The second isn't particular to this book, but an example of a trend I've started to notice in urban fantasy. There seems to be a tendency to assign Ireland and all things Irish (if they are discussed at all) to a particular box, which is the Most Mystical Country. Ireland tends to be the place with most 'residual magic' or whatever. Its history is very dominant, its boundaries between walls thin. Strange occurrences are common, mythological creatures relatively widespread, and the Irish themselves typically blasé about this through a mixture of wide credulity, affability and being inured to weirdness. The Irish language may be connected to the Magical Speech, and is often used to give extra weight to the mystical elements; fey usually speak Irish. This sort of thing isn't just my reading, but explicitly stated in the text.

While this sounds pretty cool, I think a result of this being common is that Ireland tends to be exoticised. Its canonical place as wondrous historical fairyland implies that other countries are the norm. Ireland is the outsider, the strange thing, the other. The weight given to it also tends to mean that other, more commonplace features of Ireland (and Irish, and Irish characters) are sidelined. Do not all countries have their own mythological backgrounds, just like Ireland, and their own languages? I have never seen Holland presented as a mystical place, Spanish as a tongue inherently connected to magic, the English as inured to the supernatural events so unusually common in their homeland. Germans do not have the second sight, Poles don't seem to be innately sensitive to psychic events.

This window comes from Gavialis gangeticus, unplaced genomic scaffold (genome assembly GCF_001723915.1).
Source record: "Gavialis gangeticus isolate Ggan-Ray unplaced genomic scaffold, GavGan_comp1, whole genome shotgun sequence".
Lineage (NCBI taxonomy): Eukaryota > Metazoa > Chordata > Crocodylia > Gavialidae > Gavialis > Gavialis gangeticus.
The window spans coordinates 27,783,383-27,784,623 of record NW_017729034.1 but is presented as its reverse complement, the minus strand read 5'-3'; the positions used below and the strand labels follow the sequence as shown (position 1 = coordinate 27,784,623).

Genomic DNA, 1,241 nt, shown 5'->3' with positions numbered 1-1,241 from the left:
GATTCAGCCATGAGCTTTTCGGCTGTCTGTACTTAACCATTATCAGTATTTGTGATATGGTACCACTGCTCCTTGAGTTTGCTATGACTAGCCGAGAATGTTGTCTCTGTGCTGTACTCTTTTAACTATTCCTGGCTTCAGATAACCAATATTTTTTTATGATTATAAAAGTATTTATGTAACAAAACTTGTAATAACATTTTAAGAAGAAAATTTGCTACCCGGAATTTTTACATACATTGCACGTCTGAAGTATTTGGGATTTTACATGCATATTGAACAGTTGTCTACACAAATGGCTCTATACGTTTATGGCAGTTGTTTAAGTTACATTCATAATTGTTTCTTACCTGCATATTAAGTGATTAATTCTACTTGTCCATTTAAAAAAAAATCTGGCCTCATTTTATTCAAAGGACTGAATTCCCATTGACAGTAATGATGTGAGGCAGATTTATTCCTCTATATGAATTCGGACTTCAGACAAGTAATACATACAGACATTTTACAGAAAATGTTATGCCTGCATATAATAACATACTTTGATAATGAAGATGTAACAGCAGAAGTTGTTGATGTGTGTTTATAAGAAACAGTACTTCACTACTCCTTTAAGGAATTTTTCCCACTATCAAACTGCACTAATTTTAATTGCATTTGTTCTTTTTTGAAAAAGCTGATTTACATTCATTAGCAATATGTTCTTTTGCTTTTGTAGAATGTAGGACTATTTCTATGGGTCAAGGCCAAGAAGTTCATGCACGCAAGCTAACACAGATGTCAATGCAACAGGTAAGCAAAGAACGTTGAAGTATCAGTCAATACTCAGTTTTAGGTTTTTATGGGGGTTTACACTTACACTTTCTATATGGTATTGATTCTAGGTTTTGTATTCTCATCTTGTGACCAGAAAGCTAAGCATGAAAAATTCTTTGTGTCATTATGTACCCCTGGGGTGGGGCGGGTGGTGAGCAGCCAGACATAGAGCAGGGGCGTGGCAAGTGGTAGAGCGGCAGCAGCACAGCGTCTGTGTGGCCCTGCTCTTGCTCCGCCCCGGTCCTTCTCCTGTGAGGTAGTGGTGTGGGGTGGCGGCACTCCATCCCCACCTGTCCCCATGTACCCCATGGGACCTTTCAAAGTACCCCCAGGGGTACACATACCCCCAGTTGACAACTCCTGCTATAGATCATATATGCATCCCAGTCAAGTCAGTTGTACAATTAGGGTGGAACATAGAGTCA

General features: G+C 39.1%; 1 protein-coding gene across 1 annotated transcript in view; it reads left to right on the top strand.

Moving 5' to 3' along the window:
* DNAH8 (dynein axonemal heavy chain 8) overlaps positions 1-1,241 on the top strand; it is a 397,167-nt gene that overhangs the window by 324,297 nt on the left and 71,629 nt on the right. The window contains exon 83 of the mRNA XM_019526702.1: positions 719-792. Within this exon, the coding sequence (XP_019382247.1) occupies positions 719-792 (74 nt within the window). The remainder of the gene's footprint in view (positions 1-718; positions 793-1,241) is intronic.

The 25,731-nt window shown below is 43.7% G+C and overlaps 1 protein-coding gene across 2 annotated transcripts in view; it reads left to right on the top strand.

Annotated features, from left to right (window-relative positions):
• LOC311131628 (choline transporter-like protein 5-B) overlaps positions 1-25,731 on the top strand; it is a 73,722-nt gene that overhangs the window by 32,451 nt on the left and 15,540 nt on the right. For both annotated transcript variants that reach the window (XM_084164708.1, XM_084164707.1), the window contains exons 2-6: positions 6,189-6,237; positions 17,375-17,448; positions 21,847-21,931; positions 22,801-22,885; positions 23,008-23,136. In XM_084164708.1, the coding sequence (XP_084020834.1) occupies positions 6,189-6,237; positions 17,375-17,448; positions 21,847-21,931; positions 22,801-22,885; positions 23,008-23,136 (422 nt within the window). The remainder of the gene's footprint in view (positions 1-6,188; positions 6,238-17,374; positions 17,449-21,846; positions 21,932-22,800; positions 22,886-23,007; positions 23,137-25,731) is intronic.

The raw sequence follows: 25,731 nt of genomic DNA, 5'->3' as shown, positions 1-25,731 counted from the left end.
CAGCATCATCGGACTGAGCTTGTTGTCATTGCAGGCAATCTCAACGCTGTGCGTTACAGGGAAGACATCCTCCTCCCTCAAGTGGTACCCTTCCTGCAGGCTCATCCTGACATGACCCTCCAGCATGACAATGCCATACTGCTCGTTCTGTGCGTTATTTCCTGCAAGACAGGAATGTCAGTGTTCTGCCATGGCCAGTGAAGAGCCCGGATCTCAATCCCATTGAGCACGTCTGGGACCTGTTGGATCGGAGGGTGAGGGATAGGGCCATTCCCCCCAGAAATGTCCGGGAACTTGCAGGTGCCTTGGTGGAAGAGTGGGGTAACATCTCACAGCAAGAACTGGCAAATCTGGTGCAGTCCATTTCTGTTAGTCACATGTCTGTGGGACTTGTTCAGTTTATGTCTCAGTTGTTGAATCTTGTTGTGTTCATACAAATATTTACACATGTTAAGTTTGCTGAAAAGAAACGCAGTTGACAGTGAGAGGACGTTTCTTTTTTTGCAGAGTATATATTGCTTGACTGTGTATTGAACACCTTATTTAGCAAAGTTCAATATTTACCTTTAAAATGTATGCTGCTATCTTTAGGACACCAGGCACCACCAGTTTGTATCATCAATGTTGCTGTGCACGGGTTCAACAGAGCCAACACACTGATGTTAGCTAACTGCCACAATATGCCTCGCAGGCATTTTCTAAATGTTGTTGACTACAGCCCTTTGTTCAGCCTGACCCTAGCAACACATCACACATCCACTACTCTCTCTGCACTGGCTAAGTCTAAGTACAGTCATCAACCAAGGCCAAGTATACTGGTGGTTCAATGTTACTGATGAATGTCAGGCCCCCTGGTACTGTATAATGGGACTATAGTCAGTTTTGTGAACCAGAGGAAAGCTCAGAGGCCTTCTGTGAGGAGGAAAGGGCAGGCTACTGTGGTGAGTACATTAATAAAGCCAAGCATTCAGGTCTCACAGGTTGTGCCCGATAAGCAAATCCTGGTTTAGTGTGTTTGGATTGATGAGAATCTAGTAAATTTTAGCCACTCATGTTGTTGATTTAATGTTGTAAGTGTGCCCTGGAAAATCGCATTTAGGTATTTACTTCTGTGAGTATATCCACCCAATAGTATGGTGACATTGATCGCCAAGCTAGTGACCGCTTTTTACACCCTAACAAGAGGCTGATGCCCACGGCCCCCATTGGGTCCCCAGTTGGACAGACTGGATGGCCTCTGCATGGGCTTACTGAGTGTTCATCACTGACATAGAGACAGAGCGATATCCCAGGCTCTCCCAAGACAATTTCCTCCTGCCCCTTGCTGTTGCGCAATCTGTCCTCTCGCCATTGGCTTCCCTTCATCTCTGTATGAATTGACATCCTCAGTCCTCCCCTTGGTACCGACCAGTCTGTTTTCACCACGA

I'm finding it quite hard to articulate (or pin down) what it is I'm trying to say, because I really don't know enough about these topics. It feels like Ireland in fantasy tends to be put in a box, and it's always a very similar box, and while it's a pretty flattering box in many ways, fundamentally it still doesn't leave much room to grow and breathe.

This is how fucking scary the ocean is (Colleen Webber)

A nice short, engagingly-illustrated piece about the sea and its relationship to us, putting some things in perspective. Touches of humour leaven the facts. It's only 8 pages, all hand-painted; give it a look.


Not the best start... this week I realised I'd omitted 15 ebooks from the list (I've always been a bit wishy-washy about whether ebooks count as 'to read'). This means I actually began with 159 books, and last week 156 were left.

I read 3 books, I began the week with 156, so 153 are left over.